Seven years ago this month, Spalding Gray, who revolutionized the monologue form with Swimming to Cambodia and other intensely personal performance pieces, and who had suffered from depression all his life, stepped off the Staten Island ferry into the waters of New York Harbor—swimming, so to speak, to eternity.
Four years ago this summer, Lian Amaris, a 2002 graduate of the UMass Theater Department and up-and-coming New York performance artist, began work on a piece that would parallel Gray’s signature work. Swimming to Spalding, which she performs at her alma mater this weekend, is a personal statement of her own as well as an homage to an artist she revered. As her director, Richard Schechner, has said, the piece reveals “undercurrents” that connect the two artists.
As Gray’s monologue reflected, in part, on the consequences of the Vietnam War and the destruction of Cambodia by American bombers and Khmer Rouge thugs, Amaris wanted to address the ongoing wars in Iraq and Afghanistan. As Swimming to Cambodia was premised on Gray’s experience as a bit player in the 1984 movie The Killing Fields, Amaris retraced his journey through Thailand, where the film was shot, reliving some of his experiences and seeking, as he did, a “perfect moment.”
Like Gray, who performed his witty/ironic monologues seated at a table with a glass of water and a notebook, in Swimming to Spalding Amaris sits at a table with water glass and notebook, though she also jumps up on the table and at one point drenches herself with the water. And the “swimming” connections come full circle in Schechner, who directed several of Gray’s monologues.
Amaris traces the roots of this performance back to her time at UMass. Her Theater Department advisor, Julian Olf, had been a student of Schechner’s, and she was introduced to Gray’s work there. As she recounts in her piece, “When I was 18, a freshman theater major at UMass-Amherst, several friends and I were doing a project on ‘performance art’ for our Introduction to Theater course. As part of our research we all sat around a tiny dorm room … and watched Swimming to Cambodia. A few days later we found out that the man in the movie was coming to our town to do one of his monologues at the [Jones] library.”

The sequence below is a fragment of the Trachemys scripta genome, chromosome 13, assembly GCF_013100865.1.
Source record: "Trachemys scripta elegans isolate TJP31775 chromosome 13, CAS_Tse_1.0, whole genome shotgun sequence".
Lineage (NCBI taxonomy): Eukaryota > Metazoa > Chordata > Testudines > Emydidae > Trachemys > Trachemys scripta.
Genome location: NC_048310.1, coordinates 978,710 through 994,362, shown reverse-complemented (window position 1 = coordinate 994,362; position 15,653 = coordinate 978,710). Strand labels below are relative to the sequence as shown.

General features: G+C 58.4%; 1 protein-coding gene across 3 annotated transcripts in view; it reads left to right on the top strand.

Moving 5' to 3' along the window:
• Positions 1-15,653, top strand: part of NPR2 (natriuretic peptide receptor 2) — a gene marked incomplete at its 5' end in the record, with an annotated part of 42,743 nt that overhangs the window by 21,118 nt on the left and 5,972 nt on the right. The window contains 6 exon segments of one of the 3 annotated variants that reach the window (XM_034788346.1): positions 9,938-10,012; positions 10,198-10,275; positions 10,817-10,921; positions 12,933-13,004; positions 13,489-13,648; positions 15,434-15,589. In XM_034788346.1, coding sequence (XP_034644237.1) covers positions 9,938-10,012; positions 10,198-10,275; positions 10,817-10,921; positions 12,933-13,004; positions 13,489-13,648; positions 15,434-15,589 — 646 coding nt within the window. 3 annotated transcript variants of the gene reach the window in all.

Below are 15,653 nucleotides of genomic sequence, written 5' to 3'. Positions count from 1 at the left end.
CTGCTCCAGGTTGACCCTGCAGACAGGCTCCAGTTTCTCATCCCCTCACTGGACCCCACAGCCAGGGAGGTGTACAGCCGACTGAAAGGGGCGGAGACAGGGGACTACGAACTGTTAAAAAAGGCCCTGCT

She recalls that she was “amazed by the simplicity of the work: one man sitting at a table, telling a story. That image was burned into me” and helped shape her own one-person artistry. Amaris’s past work has been inspired by Gray’s minimalism, but expressed in quite different ways. Her previous show, Fashionably Late for the Relationship, was a performance-art installation in which she spent three days living in a Victorian boudoir on a traffic island in New York’s Union Square.
As Spalding Gray used his extended soliloquies to examine the world around him through the lens of his own experience, Lian Amaris explores the human stories she encountered on her pilgrimage in Spalding’s steps, including those of three soldiers involved in America’s current conflicts. “What started out as an experiment with storytelling,” she says, “turned into a self-conscious critique of the human effects of war.”
Swimming to Spalding: Jan. 29-30, Curtain Theater, Fine Arts Center, UMass-Amherst, (413) 545-2511, 800-999-UMAS or http://www.umass.edu/theater.